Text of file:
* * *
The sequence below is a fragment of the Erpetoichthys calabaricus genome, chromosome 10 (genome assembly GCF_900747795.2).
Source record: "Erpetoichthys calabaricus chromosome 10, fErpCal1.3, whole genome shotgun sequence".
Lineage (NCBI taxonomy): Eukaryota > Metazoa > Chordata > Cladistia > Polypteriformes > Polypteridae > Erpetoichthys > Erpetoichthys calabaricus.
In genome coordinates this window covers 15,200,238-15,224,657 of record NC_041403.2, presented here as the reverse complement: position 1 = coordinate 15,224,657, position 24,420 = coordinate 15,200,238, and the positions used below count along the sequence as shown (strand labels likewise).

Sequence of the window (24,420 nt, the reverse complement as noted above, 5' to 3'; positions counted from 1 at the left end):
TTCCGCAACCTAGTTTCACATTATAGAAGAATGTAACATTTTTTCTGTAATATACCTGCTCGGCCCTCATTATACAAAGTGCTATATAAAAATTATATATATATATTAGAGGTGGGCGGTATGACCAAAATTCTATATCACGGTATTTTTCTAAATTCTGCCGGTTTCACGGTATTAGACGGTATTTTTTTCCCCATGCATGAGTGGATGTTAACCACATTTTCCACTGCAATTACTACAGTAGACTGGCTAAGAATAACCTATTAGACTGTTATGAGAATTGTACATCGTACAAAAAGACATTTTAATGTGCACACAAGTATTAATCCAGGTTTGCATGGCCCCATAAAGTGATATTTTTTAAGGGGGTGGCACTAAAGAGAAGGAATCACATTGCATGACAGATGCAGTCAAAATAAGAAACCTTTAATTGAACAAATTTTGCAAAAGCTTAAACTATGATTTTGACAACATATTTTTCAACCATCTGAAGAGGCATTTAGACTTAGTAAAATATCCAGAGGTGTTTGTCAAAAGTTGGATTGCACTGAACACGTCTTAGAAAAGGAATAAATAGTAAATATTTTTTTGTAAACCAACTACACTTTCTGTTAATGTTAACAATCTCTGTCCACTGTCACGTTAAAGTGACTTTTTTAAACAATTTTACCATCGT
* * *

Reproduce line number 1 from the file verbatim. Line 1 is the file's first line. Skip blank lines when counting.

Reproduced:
The sequence below is a fragment of the Erpetoichthys calabaricus genome, chromosome 10 (genome assembly GCF_900747795.2).